Total IDRC Support
34 activities worth CAD4.7 million since 1974
Our support is helping
- bring telemedicine to remote regions of Algeria
- build local ecohealth research capacity
- cope with climate change impacts on the health and livelihoods of the poor
- develop an ecohealth methodology to control diseases stimulated by climate change
- develop better governance of the Algerian steppe to improve inhabitants’ socioeconomic conditions
- promote policies to protect minorities like the Kurdish and Amazigh communities, who represent 50 million people in the region
Our efforts in Algeria between 1974 and the early 1990s focused on improving agriculture and education, and building up information technology. After a decade-long absence from the country because of civil unrest, in 2002 we set out to re-establish relations with Algerian researchers. An important first step was to restore support for increased research capacity.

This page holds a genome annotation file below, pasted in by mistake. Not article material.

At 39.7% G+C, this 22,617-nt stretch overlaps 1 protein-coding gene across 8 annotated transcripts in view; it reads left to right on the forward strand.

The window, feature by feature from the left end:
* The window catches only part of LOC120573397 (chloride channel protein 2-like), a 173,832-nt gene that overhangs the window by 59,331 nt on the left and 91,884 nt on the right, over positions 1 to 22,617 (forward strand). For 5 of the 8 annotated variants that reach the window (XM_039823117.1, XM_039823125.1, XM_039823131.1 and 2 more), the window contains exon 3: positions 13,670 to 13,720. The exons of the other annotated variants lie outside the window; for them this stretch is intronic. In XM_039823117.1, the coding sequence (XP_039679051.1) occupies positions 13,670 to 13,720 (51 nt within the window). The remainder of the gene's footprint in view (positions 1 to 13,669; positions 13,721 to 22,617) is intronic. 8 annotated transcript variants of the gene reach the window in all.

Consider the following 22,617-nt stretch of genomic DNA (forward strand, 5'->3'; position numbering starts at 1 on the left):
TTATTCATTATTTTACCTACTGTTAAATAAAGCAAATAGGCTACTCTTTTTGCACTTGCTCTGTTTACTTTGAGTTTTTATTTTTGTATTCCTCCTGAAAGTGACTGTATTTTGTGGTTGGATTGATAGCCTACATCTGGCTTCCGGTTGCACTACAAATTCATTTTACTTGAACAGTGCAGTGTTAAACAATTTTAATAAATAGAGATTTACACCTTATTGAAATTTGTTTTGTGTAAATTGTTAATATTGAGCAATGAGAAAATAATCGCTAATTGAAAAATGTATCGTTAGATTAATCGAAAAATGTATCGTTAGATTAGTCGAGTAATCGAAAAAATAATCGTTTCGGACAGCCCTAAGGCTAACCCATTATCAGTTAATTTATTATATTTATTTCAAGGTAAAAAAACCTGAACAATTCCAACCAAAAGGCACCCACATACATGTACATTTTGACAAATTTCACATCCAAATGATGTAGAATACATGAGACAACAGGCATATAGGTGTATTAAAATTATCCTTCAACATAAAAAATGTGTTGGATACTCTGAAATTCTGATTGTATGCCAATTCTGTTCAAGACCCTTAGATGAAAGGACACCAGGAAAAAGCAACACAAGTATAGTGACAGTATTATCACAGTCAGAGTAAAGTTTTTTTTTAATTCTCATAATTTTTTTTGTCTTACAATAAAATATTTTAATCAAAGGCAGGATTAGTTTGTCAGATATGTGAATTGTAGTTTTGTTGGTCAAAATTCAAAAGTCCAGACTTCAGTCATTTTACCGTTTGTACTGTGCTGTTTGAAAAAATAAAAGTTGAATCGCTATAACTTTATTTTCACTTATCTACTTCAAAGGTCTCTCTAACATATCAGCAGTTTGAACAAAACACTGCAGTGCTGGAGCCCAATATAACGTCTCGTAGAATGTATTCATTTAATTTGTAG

Several workshops introduced key skills to Algerian specialists in economics, agriculture, forestry, and water management. Workshops focused on incorporating communities’ research needs, and addressing the differing requirements of men and women.
Health services in the desert
In 2005, we resumed our research support in Algeria through grants to improve health care in remote areas. Our support helped develop software and a computer-based
platform to connect two hospitals in the capital of Algiers with two remote hospitals in southern Algeria.
The experiment helped rural doctors upgrade their skills in pediatric care. The trial’s positive results prompted Algeria’s Ministry of Health and Population to develop a strategy and plan of action for e-health services in the country.
Quality science journalism
Since 2006, we’ve supported science journalists in Algeria and other African countries. Our focus on quality science journalism aims to encourage informed debate and evidence-based policy-making on key development challenges.
With IDRC support, the World Federation of Science Journalists is honing journalists’ ability to report on health, environment, and agriculture. Algerian graduates of an extensive training and peer-mentoring program have created new television and radio programs, and are contributing articles to international science and development media.
Their investigative reporting has already influenced policymakers. For example, a story documenting the disuse of a traditional water management system led the Algerian government to promote the revival of this technology.